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Kenro Kusumi, new associate dean of graduate programs in CLAS

Graduate programs appointment advances research, education innovation

By

Margaret Coulombe

Filling a new position tailored to advance graduate research and educational innovation, Kenro Kusumi has joined the leadership in the College of Liberal Arts and Sciences as the new associate dean of graduate programs.

Kusumi will become the dean’s representative for graduate education within the schools, departments, and centers in the college. He will advance the vision of the college and serve as a resource for the faculty, scholars, and graduate students to develop new environments for educational and research innovation.

Kusumi will serve as the liaison of the college with university offices focusing on graduate education, including the Graduate College, and with partner institutions, foundations, governmental and international agencies. His responsibilities will include oversight of the college’s academic progress and appeals process, working with directors of graduate programs to revise and implement policies and procedures, and participating in graduate strategic planning efforts.

"Kenro brings a combination of organizational skills, focus, knowledge of graduate programs, and passion for graduate training,” said Robert E. Page, vice provost and dean of the College of Liberal Arts and Sciences. “He is a team builder and will work with graduate program leaders across the college to improve and enhance our graduate education."

Kusumi brings broad research and institutional experience in support of graduate programs at ASU. He is an associate professor in the School of Life Sciences and also with the University of Arizona College of Medicine-Phoenix, as well as an adjunct faculty member with The Translational Genomics Research Institute (TGen) in downtown Phoenix. He is a founding member of the International Consortium for Vertebral Anomalies and Scoliosis and the International Consortium for Scoliosis Genetics. In addition, he is a member of the editorial board for the professional journals Developmental Biology and Journal of North American Herpetology.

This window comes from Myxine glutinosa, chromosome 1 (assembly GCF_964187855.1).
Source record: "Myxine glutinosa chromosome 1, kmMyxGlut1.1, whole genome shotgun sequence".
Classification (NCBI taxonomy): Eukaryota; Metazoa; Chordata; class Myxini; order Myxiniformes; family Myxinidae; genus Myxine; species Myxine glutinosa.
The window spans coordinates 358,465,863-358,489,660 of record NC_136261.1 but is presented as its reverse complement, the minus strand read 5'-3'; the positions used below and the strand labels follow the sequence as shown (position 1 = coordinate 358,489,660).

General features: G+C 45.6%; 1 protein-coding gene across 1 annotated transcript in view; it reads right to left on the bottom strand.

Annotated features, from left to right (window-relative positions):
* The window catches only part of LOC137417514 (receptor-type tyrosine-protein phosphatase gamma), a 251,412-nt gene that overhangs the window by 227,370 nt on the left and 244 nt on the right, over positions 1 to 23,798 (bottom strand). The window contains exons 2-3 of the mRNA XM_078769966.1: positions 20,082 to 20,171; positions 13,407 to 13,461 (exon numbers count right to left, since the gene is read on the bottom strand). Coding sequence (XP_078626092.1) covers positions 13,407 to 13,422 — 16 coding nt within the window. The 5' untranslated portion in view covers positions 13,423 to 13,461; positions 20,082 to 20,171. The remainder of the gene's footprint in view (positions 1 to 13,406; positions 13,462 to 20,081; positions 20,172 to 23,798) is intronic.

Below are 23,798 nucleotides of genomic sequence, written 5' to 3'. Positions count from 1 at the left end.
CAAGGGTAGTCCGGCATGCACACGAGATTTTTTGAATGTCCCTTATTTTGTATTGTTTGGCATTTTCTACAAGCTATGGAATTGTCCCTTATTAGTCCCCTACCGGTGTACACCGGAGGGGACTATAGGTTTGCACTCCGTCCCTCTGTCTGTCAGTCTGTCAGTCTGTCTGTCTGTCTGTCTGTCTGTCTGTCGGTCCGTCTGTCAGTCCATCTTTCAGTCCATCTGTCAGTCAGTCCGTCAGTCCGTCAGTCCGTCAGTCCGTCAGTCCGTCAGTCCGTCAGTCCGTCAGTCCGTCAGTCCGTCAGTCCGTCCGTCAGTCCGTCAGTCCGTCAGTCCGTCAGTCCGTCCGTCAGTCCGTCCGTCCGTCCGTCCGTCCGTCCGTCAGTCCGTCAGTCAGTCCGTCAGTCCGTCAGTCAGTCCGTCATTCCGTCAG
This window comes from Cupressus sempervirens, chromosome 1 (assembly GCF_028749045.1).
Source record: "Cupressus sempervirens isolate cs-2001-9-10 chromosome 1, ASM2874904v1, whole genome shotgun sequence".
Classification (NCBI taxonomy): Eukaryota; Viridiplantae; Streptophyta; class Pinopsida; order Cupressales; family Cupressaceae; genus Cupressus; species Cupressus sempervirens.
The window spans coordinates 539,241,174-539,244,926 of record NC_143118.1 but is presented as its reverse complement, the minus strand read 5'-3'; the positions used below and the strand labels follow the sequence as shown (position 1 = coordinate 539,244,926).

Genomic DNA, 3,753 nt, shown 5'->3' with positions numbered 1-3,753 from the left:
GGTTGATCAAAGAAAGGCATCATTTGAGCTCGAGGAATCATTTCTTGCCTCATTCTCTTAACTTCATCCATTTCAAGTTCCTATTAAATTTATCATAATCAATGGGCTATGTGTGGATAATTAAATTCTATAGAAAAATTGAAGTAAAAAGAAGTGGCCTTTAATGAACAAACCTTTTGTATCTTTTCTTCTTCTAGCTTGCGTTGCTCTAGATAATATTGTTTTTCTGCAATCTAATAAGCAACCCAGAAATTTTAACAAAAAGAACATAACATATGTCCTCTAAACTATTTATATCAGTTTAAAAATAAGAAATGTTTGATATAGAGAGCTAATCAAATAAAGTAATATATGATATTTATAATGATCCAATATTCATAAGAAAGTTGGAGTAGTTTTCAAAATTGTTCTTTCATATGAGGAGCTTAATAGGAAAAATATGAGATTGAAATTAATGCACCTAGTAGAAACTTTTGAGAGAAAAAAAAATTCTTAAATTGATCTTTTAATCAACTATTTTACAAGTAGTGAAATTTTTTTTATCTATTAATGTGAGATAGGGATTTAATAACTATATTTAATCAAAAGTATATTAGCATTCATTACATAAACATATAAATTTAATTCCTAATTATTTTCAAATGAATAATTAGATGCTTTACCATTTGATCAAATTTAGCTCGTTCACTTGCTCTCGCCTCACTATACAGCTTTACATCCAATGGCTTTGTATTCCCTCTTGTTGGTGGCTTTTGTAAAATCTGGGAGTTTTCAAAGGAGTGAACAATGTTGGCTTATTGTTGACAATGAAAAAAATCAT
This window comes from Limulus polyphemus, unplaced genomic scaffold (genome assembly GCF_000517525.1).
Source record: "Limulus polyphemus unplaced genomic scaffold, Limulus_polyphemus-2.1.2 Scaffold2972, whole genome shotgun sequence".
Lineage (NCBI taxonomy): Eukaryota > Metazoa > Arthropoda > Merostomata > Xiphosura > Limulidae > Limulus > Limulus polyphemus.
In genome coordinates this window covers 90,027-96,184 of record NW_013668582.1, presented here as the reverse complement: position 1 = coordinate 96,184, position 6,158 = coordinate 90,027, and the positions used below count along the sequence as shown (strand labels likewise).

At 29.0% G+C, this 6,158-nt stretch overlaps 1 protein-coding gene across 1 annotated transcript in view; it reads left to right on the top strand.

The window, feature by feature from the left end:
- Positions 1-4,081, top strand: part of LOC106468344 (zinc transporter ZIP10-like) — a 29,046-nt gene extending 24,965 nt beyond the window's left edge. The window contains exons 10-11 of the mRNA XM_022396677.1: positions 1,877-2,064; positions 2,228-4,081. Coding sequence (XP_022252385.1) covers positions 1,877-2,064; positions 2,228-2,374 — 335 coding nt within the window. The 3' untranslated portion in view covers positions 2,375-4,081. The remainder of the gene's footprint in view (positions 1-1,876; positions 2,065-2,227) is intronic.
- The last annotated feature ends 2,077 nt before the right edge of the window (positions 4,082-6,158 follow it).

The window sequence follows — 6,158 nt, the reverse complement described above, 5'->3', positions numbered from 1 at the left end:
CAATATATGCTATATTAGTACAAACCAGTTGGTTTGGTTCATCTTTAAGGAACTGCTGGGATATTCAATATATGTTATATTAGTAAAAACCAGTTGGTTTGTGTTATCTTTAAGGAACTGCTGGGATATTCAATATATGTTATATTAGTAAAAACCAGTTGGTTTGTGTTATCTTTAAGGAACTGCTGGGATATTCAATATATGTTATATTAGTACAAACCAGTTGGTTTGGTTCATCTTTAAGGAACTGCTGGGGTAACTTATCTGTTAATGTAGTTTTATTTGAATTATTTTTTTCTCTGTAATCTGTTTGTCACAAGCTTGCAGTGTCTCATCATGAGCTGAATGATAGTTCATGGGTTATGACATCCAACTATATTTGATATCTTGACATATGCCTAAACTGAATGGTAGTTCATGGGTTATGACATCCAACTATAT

He has also invested extensively as a graduate, undergraduate and postdoctoral mentor and served on a wide range of ASU faculty committees, including service as the director of the Molecular and Cellular Biology Graduate Program and interim director of Graduate Programs with the School of Life Sciences. Prior to coming to ASU in 2006, he was the director of pediatric orthopedic basic research with The Children’s Hospital of Philadelphia, a member of the Penn Genomics Institute and professor with the University of Pennsylvania’s School of Medicine.

“We are all looking forward to having Dr. Kusumi in the team,” said Ferran Garcia-Pichel, dean of natural sciences and professor in the School of Life Sciences. “I am sure that his broad experience with a diverse array of students and educators, his positive attitude and proven problem-solving abilities will quickly advance our graduate programs and research excellence.” 
 
Kusumi’s own research has centered on using genomic technologies to understand spinal cord injury, birth defects, and regenerative processes. His group, ASU colleagues and external partners have established ASU as a major center for the study of the anole lizard, a model for tail regeneration that offers insight into the genes and organized repair of spinal cord, cartilage, and muscle. This work also extends to the study of reptilian evolution and genetic networks, involving neuroscientists, molecular biologists, developmental biologists and bioengineers from across the United States, Panama, United Kingdom, Canada and Australia.

“I look forward to working with the faculty, staff, and students to advance graduate education and expand opportunities for learning and discovery,” said Kusumi. “Our graduates will be on the front lines facing the educational, social, scientific, and technological changes and challenges of the 21st century.”